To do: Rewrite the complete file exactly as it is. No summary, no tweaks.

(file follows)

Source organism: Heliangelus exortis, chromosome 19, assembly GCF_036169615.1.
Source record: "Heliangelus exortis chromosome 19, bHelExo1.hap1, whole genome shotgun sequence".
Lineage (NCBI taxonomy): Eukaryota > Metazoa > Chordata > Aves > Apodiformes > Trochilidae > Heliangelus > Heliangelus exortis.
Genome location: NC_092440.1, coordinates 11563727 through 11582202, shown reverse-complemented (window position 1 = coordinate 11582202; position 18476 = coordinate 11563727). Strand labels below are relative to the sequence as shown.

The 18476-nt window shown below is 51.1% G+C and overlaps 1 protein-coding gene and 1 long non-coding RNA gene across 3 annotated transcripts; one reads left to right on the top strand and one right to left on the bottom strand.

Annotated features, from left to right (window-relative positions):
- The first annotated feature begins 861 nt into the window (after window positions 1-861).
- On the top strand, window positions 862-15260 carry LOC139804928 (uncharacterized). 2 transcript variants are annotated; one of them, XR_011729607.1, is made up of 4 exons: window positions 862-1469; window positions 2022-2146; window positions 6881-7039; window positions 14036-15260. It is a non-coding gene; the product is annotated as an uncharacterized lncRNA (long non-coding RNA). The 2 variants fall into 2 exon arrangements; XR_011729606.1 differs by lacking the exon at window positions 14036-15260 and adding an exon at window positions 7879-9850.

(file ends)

Source organism: Heliangelus exortis, chromosome 19, assembly GCF_036169615.1.
Source record: "Heliangelus exortis chromosome 19, bHelExo1.hap1, whole genome shotgun sequence".
Lineage (NCBI taxonomy): Eukaryota > Metazoa > Chordata > Aves > Apodiformes > Trochilidae > Heliangelus > Heliangelus exortis.
Genome location: NC_092440.1, coordinates 11563727 through 11582202, shown reverse-complemented (window position 1 = coordinate 11582202; position 18476 = coordinate 11563727). Strand labels below are relative to the sequence as shown.

The 18476-nt window shown below is 51.1% G+C and overlaps 1 protein-coding gene and 1 long non-coding RNA gene across 3 annotated transcripts; one reads left to right on the top strand and one right to left on the bottom strand.

Annotated features, from left to right (window-relative positions):
- The first annotated feature begins 861 nt into the window (after window positions 1-861).
- On the top strand, window positions 862-15260 carry LOC139804928 (uncharacterized). 2 transcript variants are annotated; one of them, XR_011729607.1, is made up of 4 exons: window positions 862-1469; window positions 2022-2146; window positions 6881-7039; window positions 14036-15260. It is a non-coding gene; the product is annotated as an uncharacterized lncRNA (long non-coding RNA). The 2 variants fall into 2 exon arrangements; XR_011729606.1 differs by lacking the exon at window positions 14036-15260 and adding an exon at window positions 7879-9850.